This is Part Two in our series Where Have All the Birds, Bees and Butterflies Gone?  Catch up on Part One where we discuss the staggering population losses in recent history and the main causes – urbanization, habitat destruction, and exposure to toxic pesticides.

Goldfinch on Echinacea

Below we’ve compiled our tips for creating bird habitat for native and migrating birds as well as beneficial insects and pollinators.  The guidelines are broad, but we’ve pointed out specific plant-pollinator or plant-bird relationships along the way.

Fabulous sloped pollinator garden in New Canaan, CT. Mostly native with a few of the clients heritage plants mixed in (Asiatic Lillies).

Step One: Invite Insects, Plant Native

Bird habitat starts with creating habitat for insects – birds’ main food source! A diversity of native plants invites a huge variety of native insects for birds to feast on.  As we’ve discussed in the past, designing a garden that blooms sequentially will attract and host the most insects.  For more information, check out our past blog Designing an Organic Pollinator Garden.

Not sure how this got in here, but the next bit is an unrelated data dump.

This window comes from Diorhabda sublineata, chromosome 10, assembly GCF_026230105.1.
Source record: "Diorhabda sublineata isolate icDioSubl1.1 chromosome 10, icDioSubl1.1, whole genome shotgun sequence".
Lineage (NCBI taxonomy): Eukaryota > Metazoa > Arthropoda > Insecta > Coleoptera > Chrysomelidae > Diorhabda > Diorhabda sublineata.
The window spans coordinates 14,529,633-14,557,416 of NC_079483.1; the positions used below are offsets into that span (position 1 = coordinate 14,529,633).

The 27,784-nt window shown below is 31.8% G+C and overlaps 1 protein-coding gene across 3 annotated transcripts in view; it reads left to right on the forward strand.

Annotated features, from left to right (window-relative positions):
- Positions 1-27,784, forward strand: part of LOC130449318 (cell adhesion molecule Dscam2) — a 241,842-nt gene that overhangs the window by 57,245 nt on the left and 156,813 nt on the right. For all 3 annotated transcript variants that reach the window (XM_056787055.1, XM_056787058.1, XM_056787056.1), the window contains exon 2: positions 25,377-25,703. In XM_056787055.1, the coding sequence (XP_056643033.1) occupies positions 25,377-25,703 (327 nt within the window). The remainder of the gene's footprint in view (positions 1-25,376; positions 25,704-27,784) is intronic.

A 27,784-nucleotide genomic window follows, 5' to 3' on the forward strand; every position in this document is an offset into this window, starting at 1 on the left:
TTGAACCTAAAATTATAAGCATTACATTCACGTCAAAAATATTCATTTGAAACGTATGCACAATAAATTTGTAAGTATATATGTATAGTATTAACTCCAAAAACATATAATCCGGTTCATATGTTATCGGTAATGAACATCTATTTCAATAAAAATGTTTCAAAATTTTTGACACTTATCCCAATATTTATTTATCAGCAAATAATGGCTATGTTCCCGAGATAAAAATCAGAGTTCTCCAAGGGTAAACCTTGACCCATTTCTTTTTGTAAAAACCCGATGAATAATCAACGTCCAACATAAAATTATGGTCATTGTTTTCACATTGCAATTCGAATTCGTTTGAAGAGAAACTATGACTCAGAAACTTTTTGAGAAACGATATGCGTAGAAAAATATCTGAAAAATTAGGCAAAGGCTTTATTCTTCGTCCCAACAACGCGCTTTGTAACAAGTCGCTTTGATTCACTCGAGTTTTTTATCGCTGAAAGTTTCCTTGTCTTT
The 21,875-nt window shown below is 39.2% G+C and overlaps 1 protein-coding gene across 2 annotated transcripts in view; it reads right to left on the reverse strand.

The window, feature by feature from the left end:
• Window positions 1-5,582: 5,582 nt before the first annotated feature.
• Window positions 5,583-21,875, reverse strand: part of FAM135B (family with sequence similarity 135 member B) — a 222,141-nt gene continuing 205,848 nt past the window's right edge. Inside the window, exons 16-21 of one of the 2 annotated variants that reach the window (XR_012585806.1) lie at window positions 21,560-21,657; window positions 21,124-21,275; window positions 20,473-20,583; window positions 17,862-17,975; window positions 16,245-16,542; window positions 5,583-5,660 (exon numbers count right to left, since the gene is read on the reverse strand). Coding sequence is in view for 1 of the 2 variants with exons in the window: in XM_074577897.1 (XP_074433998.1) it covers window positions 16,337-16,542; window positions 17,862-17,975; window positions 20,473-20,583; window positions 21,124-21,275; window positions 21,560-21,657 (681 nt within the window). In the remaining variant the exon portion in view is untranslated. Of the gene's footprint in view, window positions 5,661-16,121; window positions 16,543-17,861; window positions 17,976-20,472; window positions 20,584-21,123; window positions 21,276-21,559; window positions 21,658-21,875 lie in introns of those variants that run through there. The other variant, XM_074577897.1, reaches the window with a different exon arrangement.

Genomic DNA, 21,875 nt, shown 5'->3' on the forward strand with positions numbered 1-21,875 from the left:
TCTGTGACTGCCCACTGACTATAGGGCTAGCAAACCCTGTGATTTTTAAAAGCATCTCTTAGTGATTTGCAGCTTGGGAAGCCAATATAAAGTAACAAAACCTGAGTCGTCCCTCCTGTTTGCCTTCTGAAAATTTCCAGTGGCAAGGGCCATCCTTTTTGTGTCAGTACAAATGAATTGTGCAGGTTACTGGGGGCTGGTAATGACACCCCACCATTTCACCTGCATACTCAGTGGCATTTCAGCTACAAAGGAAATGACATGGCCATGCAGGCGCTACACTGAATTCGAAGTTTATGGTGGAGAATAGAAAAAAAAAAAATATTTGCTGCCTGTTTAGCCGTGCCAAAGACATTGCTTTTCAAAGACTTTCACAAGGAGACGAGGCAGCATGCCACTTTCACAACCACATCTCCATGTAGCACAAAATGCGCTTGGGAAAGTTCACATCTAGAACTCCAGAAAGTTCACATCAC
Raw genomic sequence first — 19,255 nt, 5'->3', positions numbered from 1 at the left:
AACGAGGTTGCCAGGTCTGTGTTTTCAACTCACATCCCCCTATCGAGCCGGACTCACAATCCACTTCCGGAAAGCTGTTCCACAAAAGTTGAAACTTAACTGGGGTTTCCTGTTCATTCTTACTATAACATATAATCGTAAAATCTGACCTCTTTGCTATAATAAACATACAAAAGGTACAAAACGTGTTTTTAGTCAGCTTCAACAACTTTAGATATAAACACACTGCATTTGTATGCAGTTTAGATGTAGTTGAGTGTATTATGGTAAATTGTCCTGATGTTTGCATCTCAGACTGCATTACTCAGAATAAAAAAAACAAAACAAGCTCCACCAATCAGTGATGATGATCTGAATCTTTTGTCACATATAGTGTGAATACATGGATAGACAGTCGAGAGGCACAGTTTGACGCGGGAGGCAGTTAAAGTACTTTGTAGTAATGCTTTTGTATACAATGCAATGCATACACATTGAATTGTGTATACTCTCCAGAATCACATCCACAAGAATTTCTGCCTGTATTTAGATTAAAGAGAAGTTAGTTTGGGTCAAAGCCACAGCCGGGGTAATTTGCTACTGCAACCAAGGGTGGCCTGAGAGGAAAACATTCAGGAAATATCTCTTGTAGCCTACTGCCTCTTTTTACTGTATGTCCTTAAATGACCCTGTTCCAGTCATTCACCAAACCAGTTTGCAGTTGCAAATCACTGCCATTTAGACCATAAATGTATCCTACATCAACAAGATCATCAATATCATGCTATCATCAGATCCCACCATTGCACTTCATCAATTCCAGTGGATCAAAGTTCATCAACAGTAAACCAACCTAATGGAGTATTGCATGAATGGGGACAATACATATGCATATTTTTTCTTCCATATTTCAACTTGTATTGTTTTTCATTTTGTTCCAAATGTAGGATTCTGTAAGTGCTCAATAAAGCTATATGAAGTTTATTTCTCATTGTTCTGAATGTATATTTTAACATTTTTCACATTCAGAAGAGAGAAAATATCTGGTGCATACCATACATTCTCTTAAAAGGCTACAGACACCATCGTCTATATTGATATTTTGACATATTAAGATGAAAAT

Caterpillar in Larchmont, NY

Birds also gather nutrients directly from plants, for example, hummingbirds drink nectar from some flowers (particularly red ones!), orioles are attracted to orange flowers, and many birds eat seeds directly from the flower. Check out this awesome pollinator video with footage taken all by one client in their front yard!

Below are some of our favorite native plants for attracting pollinators and birds. For more information we suggest reading: The Pollinator Victory Garden by Kim Eierman of Ecobenefical and entomologist Doug Tallamy’s Bringing Nature Home.  Information also obtained from The Spruce and Audubon Society.